BearPaw Legal Education creates and distributes legal education videos, publications and workshops for Indigenous people in Alberta. All material encourages self-determination by explaining legal processes and options within the criminal and family justice and child welfare systems.
Hosted by Jona Zyfi and Daniel Konikoff, two PhD students at the University of Toronto’s Centre for Criminology and Sociolegal Studies. The series aims to facilitate critical dialogue and present theoretical ideas, empirical research findings, and policy solutions not only to social science scholars, but also criminal justice practitioners and the general public. Hosting leading academics, as well as graduate students, episodes cover a range of contemporary issues related to criminology such as crime, rights and justice, the criminal justice system, organized crime and terrorism, immigration, as well as law and society.
Launched in 2017, Ear Hustle was the first podcast created and produced in prison, featuring stories of the daily realities of life inside California’s San Quentin State Prison, shared by those living it. Co-founded by Bay Area artist Nigel Poor alongside Earlonne Woods and Antwan Williams — who were incarcerated at the time — the podcast now tells stories from both inside prison and from the outside, post-incarceration. In 2019, Rahsaan “New York” Thomas joined Ear Hustle as a co-host inside San Quentin.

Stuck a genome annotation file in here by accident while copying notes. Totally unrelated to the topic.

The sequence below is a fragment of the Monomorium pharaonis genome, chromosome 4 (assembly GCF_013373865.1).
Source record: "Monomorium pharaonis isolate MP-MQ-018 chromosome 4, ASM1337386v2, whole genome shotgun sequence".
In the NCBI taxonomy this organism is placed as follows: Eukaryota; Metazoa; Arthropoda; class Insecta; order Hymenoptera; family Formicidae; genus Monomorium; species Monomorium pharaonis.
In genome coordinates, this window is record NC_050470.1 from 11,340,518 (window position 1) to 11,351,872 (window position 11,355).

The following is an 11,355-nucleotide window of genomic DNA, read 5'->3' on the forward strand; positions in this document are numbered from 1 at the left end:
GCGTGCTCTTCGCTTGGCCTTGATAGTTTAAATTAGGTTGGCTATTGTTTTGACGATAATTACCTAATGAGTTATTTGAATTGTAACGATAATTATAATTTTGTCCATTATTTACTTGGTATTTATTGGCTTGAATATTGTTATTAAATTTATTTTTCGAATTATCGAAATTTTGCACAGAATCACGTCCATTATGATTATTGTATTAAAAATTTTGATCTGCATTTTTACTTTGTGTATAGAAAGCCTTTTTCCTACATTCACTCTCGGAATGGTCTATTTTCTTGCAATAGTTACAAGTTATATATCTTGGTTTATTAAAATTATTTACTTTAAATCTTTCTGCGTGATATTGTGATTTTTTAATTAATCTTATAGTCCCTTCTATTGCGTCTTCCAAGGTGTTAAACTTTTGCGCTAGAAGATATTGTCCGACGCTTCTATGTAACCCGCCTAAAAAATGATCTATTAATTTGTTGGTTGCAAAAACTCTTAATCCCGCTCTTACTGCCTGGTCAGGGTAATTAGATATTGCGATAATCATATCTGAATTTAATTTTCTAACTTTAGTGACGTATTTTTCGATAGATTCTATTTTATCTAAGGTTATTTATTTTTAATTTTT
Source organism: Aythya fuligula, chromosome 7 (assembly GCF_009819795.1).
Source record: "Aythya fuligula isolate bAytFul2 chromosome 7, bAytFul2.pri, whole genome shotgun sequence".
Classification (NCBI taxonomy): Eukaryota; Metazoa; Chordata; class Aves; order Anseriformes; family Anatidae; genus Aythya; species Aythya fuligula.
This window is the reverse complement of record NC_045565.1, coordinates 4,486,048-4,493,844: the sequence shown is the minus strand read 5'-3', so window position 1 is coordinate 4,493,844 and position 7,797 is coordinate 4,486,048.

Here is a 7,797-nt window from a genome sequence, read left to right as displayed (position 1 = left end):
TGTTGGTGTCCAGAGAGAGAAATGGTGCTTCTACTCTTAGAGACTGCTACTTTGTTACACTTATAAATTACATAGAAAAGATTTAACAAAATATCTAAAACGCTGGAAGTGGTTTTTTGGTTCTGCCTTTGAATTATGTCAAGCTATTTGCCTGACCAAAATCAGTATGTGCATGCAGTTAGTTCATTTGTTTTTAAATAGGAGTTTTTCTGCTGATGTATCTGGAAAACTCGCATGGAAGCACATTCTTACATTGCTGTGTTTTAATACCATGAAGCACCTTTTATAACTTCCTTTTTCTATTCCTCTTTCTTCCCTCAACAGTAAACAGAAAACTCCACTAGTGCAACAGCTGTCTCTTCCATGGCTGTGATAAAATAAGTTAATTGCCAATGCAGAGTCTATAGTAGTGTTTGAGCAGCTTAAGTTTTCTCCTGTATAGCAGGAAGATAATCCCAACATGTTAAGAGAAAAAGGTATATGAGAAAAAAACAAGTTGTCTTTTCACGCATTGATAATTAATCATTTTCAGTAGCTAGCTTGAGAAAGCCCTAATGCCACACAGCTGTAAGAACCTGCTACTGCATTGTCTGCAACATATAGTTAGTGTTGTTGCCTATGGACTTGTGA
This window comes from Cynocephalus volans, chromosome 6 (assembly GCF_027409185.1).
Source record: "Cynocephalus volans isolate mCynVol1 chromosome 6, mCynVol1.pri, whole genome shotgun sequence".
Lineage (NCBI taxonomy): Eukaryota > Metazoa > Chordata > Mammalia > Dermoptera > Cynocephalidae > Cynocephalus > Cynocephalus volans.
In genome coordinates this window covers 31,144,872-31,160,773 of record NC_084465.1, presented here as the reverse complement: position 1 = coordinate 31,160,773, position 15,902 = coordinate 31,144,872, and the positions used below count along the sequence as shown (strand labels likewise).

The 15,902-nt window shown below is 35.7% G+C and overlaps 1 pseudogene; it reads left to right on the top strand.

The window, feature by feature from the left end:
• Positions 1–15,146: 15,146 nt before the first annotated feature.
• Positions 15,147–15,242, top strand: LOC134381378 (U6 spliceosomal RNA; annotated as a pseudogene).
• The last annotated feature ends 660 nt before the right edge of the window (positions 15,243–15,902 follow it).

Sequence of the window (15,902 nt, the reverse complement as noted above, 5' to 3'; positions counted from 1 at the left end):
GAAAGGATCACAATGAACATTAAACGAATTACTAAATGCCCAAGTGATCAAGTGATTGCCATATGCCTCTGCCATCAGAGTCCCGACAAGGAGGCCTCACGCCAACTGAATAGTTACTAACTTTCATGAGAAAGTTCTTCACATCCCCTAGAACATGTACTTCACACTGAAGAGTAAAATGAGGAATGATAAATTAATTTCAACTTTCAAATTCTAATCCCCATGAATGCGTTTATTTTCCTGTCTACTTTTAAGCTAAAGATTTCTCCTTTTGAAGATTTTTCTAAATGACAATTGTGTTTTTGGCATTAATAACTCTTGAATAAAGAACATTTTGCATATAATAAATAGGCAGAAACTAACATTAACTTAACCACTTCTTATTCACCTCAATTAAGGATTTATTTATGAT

Part of the MMIWG Information Hub on the KAIROS website. Focused on providing information, resources and updates related to the national inquiry into missing and murdered Indigenous women and girls in Canada.
This series is host to episodes created by the Centre for Criminology at the University of Oxford which is part of the Faculty of Law, within the Social Sciences Division. The series reflects this department's world-leading research and teaching by providing talks that encompass topics such as rights and justice, politics, penal culture, crime and mental health and immigration.
"With(in) is an award winning podcast committed to shifting the conversation on who is in prison, specifically within the Colorado Department of Corrections (CDOC). Through meaningful, complex and enlightening conversations with incarcerated people and others in and around the criminal justice system we are committed to revealing our shared humanity across the system."